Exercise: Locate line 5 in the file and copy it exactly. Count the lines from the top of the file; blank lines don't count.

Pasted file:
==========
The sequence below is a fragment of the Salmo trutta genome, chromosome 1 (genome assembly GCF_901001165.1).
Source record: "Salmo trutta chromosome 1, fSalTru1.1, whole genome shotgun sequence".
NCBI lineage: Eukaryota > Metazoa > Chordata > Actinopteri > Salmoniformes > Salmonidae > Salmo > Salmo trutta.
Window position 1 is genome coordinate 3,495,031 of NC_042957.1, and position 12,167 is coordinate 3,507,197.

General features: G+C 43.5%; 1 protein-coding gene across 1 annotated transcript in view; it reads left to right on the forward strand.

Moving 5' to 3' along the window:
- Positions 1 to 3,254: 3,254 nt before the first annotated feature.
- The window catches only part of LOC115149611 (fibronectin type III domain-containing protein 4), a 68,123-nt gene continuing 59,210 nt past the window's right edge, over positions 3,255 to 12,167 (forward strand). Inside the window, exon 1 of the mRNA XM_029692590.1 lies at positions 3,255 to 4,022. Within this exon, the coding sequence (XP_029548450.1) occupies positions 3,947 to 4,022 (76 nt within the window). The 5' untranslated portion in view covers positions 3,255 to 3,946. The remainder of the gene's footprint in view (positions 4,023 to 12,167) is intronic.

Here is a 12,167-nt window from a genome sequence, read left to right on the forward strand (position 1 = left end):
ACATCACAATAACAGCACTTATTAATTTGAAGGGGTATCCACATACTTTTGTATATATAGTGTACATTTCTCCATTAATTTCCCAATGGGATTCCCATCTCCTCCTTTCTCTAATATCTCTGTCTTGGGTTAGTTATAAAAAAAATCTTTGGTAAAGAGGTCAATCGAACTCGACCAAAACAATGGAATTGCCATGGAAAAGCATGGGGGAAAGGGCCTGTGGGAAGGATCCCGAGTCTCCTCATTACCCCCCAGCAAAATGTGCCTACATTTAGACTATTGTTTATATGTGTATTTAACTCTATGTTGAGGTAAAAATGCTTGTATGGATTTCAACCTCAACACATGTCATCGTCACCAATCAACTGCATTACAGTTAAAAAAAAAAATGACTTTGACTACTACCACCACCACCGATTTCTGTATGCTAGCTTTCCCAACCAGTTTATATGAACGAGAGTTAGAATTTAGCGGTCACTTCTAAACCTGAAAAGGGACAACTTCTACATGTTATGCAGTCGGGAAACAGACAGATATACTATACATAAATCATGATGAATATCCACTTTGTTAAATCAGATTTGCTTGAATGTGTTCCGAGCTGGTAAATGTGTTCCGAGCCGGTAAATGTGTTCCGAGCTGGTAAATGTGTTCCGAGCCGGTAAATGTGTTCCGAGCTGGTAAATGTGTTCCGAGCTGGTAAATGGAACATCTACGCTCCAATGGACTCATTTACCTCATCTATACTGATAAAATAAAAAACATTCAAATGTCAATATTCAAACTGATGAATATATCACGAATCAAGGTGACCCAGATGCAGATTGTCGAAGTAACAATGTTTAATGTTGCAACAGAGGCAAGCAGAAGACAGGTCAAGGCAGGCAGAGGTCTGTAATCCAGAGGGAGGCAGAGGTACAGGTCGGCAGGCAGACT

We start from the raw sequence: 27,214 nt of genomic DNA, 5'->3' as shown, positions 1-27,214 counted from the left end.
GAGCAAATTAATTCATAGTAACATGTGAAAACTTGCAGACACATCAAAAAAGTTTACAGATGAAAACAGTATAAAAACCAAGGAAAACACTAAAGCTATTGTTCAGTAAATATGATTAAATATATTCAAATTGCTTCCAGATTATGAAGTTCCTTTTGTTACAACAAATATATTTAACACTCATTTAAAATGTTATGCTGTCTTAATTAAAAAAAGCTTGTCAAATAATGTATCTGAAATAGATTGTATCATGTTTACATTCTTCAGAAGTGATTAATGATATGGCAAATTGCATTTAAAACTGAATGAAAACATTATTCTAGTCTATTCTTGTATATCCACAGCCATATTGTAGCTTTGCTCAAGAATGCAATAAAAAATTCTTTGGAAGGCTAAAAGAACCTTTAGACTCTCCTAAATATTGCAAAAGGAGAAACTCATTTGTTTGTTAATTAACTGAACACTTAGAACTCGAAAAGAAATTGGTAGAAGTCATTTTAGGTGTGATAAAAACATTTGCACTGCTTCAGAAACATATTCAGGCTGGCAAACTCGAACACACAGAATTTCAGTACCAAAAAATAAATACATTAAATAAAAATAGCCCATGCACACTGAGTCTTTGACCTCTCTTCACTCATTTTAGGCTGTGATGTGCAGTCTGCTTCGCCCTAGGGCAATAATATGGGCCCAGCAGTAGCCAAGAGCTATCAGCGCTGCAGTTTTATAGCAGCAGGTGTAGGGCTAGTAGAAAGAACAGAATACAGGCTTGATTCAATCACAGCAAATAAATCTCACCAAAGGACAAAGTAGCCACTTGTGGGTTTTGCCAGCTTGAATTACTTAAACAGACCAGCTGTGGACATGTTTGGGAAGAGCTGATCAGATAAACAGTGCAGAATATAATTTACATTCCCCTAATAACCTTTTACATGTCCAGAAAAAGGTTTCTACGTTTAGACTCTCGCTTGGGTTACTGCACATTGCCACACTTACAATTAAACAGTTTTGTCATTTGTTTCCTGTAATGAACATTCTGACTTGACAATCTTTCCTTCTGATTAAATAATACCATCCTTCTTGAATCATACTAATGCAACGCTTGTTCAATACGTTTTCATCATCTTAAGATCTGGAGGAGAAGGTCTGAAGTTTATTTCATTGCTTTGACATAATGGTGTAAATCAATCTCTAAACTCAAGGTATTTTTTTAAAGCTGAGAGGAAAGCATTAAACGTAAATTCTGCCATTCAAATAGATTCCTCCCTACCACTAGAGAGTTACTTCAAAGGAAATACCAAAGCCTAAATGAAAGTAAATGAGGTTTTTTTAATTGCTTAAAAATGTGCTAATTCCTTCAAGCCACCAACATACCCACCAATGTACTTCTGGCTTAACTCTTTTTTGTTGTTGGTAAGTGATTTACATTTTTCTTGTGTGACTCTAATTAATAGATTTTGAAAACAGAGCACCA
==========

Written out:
General features: G+C 43.5%; 1 protein-coding gene across 1 annotated transcript in view; it reads left to right on the forward strand.